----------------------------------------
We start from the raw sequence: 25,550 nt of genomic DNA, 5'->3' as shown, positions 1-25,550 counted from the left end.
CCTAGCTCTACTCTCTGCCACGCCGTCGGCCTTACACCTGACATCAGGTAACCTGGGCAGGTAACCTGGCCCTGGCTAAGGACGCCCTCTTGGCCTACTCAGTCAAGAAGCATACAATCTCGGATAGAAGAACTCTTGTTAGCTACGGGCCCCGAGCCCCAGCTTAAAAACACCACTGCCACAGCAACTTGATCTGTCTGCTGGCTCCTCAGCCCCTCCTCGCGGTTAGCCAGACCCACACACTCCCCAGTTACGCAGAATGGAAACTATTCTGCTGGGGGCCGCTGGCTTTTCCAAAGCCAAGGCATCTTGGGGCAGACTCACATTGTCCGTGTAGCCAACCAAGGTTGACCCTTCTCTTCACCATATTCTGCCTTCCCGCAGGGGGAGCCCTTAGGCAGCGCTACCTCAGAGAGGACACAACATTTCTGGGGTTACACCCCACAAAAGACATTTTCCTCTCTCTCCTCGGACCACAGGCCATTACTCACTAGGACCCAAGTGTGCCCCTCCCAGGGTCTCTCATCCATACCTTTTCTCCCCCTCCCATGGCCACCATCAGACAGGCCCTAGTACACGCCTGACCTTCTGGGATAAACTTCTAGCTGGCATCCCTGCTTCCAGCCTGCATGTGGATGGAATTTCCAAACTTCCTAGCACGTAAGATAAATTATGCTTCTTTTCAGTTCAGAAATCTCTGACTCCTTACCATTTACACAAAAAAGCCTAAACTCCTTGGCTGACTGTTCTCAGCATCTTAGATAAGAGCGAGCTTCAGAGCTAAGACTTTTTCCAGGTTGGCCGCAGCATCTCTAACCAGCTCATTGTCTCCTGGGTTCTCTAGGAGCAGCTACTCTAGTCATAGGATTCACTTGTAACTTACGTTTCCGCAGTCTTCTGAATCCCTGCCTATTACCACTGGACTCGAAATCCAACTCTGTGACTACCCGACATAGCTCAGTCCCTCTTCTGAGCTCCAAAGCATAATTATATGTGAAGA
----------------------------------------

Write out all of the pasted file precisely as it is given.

We start from the raw sequence: 25,550 nt of genomic DNA, 5'->3' as shown, positions 1-25,550 counted from the left end.
CCTAGCTCTACTCTCTGCCACGCCGTCGGCCTTACACCTGACATCAGGTAACCTGGGCAGGTAACCTGGCCCTGGCTAAGGACGCCCTCTTGGCCTACTCAGTCAAGAAGCATACAATCTCGGATAGAAGAACTCTTGTTAGCTACGGGCCCCGAGCCCCAGCTTAAAAACACCACTGCCACAGCAACTTGATCTGTCTGCTGGCTCCTCAGCCCCTCCTCGCGGTTAGCCAGACCCACACACTCCCCAGTTACGCAGAATGGAAACTATTCTGCTGGGGGCCGCTGGCTTTTCCAAAGCCAAGGCATCTTGGGGCAGACTCACATTGTCCGTGTAGCCAACCAAGGTTGACCCTTCTCTTCACCATATTCTGCCTTCCCGCAGGGGGAGCCCTTAGGCAGCGCTACCTCAGAGAGGACACAACATTTCTGGGGTTACACCCCACAAAAGACATTTTCCTCTCTCTCCTCGGACCACAGGCCATTACTCACTAGGACCCAAGTGTGCCCCTCCCAGGGTCTCTCATCCATACCTTTTCTCCCCCTCCCATGGCCACCATCAGACAGGCCCTAGTACACGCCTGACCTTCTGGGATAAACTTCTAGCTGGCATCCCTGCTTCCAGCCTGCATGTGGATGGAATTTCCAAACTTCCTAGCACGTAAGATAAATTATGCTTCTTTTCAGTTCAGAAATCTCTGACTCCTTACCATTTACACAAAAAAGCCTAAACTCCTTGGCTGACTGTTCTCAGCATCTTAGATAAGAGCGAGCTTCAGAGCTAAGACTTTTTCCAGGTTGGCCGCAGCATCTCTAACCAGCTCATTGTCTCCTGGGTTCTCTAGGAGCAGCTACTCTAGTCATAGGATTCACTTGTAACTTACGTTTCCGCAGTCTTCTGAATCCCTGCCTATTACCACTGGACTCGAAATCCAACTCTGTGACTACCCGACATAGCTCAGTCCCTCTTCTGAGCTCCAAAGCATAATTATATGTGAAGA